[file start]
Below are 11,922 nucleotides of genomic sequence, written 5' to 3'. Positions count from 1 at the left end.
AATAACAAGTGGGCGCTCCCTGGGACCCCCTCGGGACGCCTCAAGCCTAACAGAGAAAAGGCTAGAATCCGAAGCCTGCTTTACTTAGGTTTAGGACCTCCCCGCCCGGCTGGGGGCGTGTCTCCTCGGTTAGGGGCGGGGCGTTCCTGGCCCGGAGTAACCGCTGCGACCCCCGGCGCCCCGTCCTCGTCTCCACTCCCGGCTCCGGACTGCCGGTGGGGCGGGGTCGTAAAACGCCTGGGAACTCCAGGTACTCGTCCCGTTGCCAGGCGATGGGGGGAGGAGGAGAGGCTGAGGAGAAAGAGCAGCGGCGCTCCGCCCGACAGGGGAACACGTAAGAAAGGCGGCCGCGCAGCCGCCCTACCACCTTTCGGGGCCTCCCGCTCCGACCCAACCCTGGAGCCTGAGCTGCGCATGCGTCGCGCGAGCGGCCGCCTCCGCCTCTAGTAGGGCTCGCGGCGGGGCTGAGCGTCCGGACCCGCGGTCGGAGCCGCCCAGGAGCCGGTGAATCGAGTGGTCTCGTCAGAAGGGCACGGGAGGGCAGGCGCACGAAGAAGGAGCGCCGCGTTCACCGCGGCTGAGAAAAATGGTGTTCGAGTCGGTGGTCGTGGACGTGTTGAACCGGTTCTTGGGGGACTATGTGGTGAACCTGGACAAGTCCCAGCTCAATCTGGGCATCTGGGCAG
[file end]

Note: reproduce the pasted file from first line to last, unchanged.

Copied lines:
Below are 11,922 nucleotides of genomic sequence, written 5' to 3'. Positions count from 1 at the left end.
AATAACAAGTGGGCGCTCCCTGGGACCCCCTCGGGACGCCTCAAGCCTAACAGAGAAAAGGCTAGAATCCGAAGCCTGCTTTACTTAGGTTTAGGACCTCCCCGCCCGGCTGGGGGCGTGTCTCCTCGGTTAGGGGCGGGGCGTTCCTGGCCCGGAGTAACCGCTGCGACCCCCGGCGCCCCGTCCTCGTCTCCACTCCCGGCTCCGGACTGCCGGTGGGGCGGGGTCGTAAAACGCCTGGGAACTCCAGGTACTCGTCCCGTTGCCAGGCGATGGGGGGAGGAGGAGAGGCTGAGGAGAAAGAGCAGCGGCGCTCCGCCCGACAGGGGAACACGTAAGAAAGGCGGCCGCGCAGCCGCCCTACCACCTTTCGGGGCCTCCCGCTCCGACCCAACCCTGGAGCCTGAGCTGCGCATGCGTCGCGCGAGCGGCCGCCTCCGCCTCTAGTAGGGCTCGCGGCGGGGCTGAGCGTCCGGACCCGCGGTCGGAGCCGCCCAGGAGCCGGTGAATCGAGTGGTCTCGTCAGAAGGGCACGGGAGGGCAGGCGCACGAAGAAGGAGCGCCGCGTTCACCGCGGCTGAGAAAAATGGTGTTCGAGTCGGTGGTCGTGGACGTGTTGAACCGGTTCTTGGGGGACTATGTGGTGAACCTGGACAAGTCCCAGCTCAATCTGGGCATCTGGGCAG